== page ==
Thomas Leo Clancy Jr. was an American novelist best known for his technically detailed espionage and military-science storylines set during and after the Cold War. Seventeen of his novels were bestsellers, more than 100 million copies of his books were sold, his name was used on movie scripts written by ghostwriters, nonfiction books on military subjects with co-authors, video games. He was a part-owner of his hometown Major League Baseball team, the Baltimore Orioles of the American League and vice-chairman of their community activities and public affairs committees. Clancy's literary career began in 1984 when he sold his first military thriller novel The Hunt for Red October for $5,000 published by the small academic Naval Institute Press of Annapolis, Maryland, his works The Hunt for Red October, Patriot Games and Present Danger, The Sum of All Fears have been turned into commercially successful films. Actors Alec Baldwin, Harrison Ford, Ben Affleck, Chris Pine, John Krasinski have played Clancy's most famous fictional character, Jack Ryan.
Another well-known character of his, John Clark, has been portrayed by actors Willem Dafoe and Liev Schreiber. Tom Clancy's works inspired games such as the Ghost Recon, Rainbow Six, Splinter Cell series. Since Clancy's death in 2013, the Jack Ryan series has been continued by his family estate through a series of authors. Clancy was born on April 12, 1947, at Franklin Square Hospital in Baltimore and grew up in the Northwood neighborhood in northeast Baltimore, he was the second of three children to Thomas Clancy, who worked for the United States Postal Service, Catherine Clancy, who worked in a store's credit department. He was a member of Troop 624 of the Boy Scouts of America, his mother worked to send him to the private Catholic secondary school taught by the Jesuit religious order, Loyola High School in Towson, the suburban county seat of Baltimore County, just north of the city, from which he graduated in 1965. He attended the associated Loyola College in Baltimore, graduating in 1969 with a bachelor's degree in English literature.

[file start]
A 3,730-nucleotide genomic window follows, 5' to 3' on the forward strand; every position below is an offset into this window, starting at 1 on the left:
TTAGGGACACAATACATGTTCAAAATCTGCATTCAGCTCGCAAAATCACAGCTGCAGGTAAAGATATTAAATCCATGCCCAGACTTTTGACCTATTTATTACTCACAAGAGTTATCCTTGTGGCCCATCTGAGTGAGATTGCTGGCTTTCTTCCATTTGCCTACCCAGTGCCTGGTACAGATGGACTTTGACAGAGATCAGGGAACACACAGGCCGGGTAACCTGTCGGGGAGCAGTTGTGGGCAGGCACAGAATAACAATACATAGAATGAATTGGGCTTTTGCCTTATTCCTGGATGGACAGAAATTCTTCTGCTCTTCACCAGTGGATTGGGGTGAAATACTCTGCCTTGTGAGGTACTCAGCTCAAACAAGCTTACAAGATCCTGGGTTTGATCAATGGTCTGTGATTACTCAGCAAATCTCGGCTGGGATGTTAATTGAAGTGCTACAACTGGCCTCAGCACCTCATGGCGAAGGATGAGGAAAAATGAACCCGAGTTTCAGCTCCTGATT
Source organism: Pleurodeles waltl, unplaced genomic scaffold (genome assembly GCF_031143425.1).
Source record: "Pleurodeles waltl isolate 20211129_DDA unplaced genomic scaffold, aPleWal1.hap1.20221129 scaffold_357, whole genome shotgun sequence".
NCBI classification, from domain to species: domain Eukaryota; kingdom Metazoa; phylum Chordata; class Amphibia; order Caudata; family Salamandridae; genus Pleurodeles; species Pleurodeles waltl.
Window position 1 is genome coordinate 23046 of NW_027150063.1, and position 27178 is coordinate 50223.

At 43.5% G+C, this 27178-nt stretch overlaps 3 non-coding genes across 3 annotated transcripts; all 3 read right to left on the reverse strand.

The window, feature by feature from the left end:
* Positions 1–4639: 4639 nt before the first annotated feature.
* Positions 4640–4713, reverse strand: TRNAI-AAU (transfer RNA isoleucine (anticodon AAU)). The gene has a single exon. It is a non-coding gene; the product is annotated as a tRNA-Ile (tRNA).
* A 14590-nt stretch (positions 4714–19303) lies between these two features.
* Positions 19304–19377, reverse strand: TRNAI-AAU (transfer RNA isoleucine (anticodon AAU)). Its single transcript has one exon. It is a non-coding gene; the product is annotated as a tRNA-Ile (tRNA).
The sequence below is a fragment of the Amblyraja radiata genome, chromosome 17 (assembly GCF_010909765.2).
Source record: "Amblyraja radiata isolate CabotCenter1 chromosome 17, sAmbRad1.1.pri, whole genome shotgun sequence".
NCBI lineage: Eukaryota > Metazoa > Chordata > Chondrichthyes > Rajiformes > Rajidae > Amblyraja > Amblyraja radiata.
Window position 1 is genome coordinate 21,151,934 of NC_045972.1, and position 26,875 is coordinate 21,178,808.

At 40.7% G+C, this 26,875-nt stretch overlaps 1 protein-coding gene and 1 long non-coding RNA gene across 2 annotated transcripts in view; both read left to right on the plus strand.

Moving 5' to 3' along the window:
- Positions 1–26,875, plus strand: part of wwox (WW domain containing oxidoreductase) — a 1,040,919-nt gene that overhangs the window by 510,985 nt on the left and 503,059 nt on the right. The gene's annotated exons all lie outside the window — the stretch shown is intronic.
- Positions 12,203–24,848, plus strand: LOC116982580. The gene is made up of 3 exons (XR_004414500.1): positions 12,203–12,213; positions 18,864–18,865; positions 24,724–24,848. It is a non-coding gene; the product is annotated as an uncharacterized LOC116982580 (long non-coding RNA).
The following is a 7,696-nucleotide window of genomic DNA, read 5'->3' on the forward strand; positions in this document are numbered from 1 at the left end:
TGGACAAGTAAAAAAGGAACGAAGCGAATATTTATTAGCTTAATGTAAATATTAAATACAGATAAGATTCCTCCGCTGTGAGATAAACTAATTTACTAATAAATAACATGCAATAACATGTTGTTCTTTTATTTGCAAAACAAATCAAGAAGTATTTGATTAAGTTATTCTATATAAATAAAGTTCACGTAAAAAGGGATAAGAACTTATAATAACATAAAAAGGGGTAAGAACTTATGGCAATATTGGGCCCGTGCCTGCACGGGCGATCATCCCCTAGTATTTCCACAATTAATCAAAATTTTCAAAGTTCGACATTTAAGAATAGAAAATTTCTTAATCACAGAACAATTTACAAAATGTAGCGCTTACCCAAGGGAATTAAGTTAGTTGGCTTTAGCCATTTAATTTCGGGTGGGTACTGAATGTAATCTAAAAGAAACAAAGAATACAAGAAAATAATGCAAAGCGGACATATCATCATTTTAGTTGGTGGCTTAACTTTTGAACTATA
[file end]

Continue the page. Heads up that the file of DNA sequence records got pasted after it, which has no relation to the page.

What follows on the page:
While at Loyola University, he was president of the chess club. He joined the Army Reserve Officers' Training Corps. After graduating, he worked for an insurance company in Connecticut. In 1973, he joined the O. F. Bowen Agency, a small insurance agency based in Owings, founded by his wife's grandfather. In 1980, he purchased the insurance agency from his wife's grandmother and wrote novels in his spare time. While working at the insurance agency, he wrote The Hunt for Red October. Clancy's literary career began in 1982 when he started writing The Hunt for Red October, which in 1984 he sold for publishing to the Naval Institute Press for $5,000; the publisher was impressed with the work. She believed Clancy had an "innate storytelling ability, his characters had this witty dialogue". Clancy, who had hoped to sell 5,000 copies, ended up selling over 45,000. After publication, the book received praise from President Ronald Reagan, who called the work "the best yarn", subsequently boosting sales to 300,000 hardcover and 2 million paperback copies of the book, making it a national bestseller.
The book was critically praised for its technical accuracy, which led to Clancy's meeting several high-ranking officers in the U. S. military. Clancy's novels focus on the hero, most notably Jack Ryan and John Clark, both Irish Catholics like himself, he uses the formula whereby the heroes are, "highly skilled, honest professional, only lose their cool when incompetent politicians or bureaucrats get in their way. Their unambiguous triumphs over evil provide symbolic relief from the legacy of the Vietnam War."Clancy's novels The Hunt for Red October, Patriot Games and Present Danger, The Sum of All Fears, have been turned into commercially successful films with actors Alec Baldwin, Harrison Ford, Ben Affleck, Chris Pine as Clancy's most famous fictional character, Jack Ryan. All but two of Clancy's written novels feature Jack Ryan or John Clark; the Cold War epic Red Storm Rising was co-written with fellow military-oriented author Larry Bond. The book was published by Putnam and sold a million copies within its first year.